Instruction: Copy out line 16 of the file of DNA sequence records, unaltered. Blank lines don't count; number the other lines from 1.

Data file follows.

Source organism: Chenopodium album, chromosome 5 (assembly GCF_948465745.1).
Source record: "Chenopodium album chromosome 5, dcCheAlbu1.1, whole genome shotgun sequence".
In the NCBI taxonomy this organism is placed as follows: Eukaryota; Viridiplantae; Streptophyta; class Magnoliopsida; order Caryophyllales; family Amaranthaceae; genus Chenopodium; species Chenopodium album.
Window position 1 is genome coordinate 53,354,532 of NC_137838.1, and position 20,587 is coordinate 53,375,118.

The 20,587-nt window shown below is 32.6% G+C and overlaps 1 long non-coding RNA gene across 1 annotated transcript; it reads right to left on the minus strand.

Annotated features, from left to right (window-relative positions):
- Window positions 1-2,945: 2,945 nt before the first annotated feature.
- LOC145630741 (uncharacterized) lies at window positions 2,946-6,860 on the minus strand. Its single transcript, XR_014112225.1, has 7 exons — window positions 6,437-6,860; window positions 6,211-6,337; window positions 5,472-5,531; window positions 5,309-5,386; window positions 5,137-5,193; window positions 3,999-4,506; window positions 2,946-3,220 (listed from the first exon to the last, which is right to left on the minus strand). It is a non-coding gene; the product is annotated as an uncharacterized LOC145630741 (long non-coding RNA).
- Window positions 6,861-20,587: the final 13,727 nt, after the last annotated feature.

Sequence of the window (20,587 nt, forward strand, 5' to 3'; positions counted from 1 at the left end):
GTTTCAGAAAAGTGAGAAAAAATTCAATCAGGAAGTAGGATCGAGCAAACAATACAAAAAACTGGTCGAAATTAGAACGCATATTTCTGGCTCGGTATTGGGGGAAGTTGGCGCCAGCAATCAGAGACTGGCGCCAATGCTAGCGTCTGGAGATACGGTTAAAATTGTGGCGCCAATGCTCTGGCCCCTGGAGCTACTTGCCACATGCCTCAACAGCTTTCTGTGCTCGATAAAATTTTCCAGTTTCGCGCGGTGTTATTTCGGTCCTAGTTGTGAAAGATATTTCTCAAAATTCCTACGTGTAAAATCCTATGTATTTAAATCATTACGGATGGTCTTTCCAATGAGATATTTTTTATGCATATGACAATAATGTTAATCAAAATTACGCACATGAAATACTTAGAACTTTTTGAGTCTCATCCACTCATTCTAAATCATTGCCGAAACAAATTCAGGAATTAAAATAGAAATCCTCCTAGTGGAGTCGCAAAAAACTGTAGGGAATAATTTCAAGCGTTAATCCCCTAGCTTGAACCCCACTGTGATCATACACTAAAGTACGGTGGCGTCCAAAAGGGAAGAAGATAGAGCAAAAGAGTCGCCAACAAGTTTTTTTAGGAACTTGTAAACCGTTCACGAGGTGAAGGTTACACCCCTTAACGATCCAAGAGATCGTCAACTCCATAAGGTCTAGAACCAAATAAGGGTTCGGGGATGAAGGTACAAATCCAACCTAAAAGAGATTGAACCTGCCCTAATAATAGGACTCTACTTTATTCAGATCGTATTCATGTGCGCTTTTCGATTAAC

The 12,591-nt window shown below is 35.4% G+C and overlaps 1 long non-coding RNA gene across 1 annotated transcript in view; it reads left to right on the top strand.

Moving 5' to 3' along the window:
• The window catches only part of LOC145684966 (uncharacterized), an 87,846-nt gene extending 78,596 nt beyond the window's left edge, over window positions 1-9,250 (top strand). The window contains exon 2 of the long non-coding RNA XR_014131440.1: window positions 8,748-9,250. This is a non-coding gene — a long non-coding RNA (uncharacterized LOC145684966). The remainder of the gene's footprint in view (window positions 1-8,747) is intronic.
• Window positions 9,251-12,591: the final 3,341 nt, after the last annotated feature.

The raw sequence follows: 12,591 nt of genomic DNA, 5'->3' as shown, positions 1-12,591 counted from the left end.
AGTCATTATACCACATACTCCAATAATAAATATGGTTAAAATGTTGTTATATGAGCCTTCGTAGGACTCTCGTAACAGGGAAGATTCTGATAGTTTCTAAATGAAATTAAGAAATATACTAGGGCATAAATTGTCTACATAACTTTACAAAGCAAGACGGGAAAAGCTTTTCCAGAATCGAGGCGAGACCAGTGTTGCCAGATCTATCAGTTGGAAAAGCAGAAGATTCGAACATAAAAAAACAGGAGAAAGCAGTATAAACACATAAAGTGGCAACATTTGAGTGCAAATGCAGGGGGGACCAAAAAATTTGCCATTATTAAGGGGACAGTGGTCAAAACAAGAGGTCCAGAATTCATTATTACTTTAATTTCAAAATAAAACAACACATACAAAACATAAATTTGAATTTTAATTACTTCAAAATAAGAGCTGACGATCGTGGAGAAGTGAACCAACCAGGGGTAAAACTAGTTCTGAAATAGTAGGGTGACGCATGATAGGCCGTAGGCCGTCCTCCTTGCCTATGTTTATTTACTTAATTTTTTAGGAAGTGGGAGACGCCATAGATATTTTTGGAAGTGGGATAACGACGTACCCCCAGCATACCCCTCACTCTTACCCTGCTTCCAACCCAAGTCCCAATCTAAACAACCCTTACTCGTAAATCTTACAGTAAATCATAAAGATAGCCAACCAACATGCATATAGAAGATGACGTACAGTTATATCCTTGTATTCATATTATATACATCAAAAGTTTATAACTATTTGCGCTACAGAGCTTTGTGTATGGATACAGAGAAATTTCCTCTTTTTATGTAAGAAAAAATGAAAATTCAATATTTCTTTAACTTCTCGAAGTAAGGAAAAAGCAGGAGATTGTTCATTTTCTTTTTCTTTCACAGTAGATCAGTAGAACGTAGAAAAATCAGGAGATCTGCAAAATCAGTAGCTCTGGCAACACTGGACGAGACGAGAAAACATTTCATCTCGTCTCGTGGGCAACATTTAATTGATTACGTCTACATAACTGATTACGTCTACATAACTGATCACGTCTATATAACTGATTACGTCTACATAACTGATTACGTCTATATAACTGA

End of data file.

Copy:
The raw sequence follows: 12,591 nt of genomic DNA, 5'->3' as shown, positions 1-12,591 counted from the left end.